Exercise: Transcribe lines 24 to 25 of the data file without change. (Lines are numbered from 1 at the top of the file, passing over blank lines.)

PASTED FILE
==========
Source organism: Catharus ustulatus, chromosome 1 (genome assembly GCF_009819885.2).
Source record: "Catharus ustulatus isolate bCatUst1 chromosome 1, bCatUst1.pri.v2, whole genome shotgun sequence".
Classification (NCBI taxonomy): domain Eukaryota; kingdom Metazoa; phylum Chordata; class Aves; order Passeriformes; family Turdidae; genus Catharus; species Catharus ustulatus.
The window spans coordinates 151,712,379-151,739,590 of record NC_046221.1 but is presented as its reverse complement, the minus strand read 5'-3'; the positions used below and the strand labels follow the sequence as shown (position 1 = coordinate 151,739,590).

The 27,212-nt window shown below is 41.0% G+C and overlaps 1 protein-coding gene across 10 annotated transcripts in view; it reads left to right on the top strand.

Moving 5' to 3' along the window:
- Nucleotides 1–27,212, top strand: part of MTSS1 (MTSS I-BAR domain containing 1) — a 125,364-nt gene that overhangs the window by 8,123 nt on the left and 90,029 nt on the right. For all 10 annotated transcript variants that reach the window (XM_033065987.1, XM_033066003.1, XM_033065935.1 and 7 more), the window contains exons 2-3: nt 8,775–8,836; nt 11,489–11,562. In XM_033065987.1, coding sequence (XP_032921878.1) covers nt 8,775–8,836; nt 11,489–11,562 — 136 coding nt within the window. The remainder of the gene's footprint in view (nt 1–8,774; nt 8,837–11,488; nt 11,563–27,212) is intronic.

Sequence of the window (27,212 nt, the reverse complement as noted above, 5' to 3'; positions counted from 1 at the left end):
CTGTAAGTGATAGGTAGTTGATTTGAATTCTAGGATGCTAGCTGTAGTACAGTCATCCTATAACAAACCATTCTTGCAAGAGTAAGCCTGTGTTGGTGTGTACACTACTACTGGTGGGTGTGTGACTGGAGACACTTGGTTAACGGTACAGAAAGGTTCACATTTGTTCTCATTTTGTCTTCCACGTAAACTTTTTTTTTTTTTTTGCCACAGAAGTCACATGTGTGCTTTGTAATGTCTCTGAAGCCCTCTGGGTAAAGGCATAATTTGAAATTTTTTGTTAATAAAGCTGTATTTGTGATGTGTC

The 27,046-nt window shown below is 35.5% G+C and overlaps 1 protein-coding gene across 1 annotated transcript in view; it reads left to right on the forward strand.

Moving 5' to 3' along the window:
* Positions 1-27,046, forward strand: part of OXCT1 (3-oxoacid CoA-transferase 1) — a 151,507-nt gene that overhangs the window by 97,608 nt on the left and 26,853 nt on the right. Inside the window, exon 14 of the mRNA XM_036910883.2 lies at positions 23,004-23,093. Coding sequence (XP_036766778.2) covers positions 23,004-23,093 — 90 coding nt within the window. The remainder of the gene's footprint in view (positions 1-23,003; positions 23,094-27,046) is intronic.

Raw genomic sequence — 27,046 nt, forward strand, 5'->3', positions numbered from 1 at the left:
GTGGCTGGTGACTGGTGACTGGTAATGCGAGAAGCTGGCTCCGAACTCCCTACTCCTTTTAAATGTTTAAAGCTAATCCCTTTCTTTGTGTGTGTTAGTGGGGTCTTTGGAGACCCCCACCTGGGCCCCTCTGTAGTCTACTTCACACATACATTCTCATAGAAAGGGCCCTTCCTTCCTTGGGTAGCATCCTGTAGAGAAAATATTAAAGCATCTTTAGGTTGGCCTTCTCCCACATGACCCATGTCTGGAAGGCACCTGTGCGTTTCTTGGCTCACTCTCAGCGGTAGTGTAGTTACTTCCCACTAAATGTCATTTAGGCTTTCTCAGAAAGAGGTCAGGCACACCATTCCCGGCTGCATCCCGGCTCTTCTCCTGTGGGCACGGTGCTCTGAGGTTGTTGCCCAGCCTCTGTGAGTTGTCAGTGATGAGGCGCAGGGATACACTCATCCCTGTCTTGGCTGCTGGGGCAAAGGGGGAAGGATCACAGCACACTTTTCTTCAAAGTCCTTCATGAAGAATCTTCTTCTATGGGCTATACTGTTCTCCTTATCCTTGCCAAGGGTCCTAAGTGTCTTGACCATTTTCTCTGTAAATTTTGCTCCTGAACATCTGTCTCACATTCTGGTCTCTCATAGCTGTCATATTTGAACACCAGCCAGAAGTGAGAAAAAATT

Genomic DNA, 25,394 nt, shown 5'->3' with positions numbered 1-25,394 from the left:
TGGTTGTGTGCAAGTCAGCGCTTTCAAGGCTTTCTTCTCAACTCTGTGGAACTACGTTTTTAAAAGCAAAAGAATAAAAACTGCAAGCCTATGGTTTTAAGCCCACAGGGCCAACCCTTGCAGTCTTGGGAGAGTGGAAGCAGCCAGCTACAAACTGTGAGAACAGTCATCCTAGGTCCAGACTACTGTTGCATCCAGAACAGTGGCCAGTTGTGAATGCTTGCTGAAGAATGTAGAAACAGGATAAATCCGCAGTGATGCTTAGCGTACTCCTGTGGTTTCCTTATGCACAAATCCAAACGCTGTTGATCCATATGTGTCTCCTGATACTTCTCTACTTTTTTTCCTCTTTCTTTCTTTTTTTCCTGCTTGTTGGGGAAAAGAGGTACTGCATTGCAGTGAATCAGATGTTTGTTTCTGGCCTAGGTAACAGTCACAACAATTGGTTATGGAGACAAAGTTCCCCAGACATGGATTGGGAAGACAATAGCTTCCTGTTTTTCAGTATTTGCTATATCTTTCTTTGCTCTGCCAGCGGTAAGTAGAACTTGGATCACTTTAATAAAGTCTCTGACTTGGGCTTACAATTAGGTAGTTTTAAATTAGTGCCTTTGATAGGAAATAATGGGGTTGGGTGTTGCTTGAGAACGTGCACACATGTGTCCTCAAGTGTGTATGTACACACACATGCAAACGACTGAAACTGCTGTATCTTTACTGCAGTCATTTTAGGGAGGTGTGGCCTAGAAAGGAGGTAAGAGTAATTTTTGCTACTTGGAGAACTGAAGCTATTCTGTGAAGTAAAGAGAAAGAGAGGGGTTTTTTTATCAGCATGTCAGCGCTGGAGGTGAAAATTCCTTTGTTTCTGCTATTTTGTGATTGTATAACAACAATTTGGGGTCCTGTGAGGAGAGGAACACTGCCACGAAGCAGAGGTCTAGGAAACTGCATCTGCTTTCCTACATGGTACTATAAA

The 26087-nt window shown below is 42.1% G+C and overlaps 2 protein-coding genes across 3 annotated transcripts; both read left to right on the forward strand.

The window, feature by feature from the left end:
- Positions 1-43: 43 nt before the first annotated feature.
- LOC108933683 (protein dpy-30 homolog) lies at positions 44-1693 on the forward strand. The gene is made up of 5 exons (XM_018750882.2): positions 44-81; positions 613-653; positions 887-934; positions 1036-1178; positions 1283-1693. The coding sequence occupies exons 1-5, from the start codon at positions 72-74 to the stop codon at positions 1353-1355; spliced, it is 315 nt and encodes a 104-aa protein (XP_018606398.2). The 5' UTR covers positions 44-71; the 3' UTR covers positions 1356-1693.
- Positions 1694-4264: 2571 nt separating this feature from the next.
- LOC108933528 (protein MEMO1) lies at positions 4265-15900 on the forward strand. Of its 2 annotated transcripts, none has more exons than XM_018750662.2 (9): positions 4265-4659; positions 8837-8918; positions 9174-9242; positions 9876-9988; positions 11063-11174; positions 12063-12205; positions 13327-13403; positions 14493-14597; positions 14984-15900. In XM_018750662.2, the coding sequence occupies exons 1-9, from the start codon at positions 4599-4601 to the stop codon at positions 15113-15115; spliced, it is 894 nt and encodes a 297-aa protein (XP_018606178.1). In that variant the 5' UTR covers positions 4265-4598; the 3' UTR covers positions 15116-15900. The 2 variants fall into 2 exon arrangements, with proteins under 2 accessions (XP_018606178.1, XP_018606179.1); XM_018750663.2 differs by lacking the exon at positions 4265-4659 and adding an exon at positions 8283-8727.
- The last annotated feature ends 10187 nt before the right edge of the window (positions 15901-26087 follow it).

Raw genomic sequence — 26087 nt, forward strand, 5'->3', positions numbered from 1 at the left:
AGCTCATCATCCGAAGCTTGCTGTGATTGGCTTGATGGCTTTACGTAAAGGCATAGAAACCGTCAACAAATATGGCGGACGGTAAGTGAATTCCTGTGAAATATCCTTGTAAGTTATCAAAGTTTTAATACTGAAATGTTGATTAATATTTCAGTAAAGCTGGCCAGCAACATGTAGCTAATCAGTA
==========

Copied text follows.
Raw genomic sequence — 26087 nt, forward strand, 5'->3', positions numbered from 1 at the left:
AGCTCATCATCCGAAGCTTGCTGTGATTGGCTTGATGGCTTTACGTAAAGGCATAGAAACCGTCAACAAATATGGCGGACGGTAAGTGAATTCCTGTGAAATATCCTTGTAAGTTATCAAAGTTTTAATACTGAAATGTTGATTAATATTTCAGTAAAGCTGGCCAGCAACATGTAGCTAATCAGTA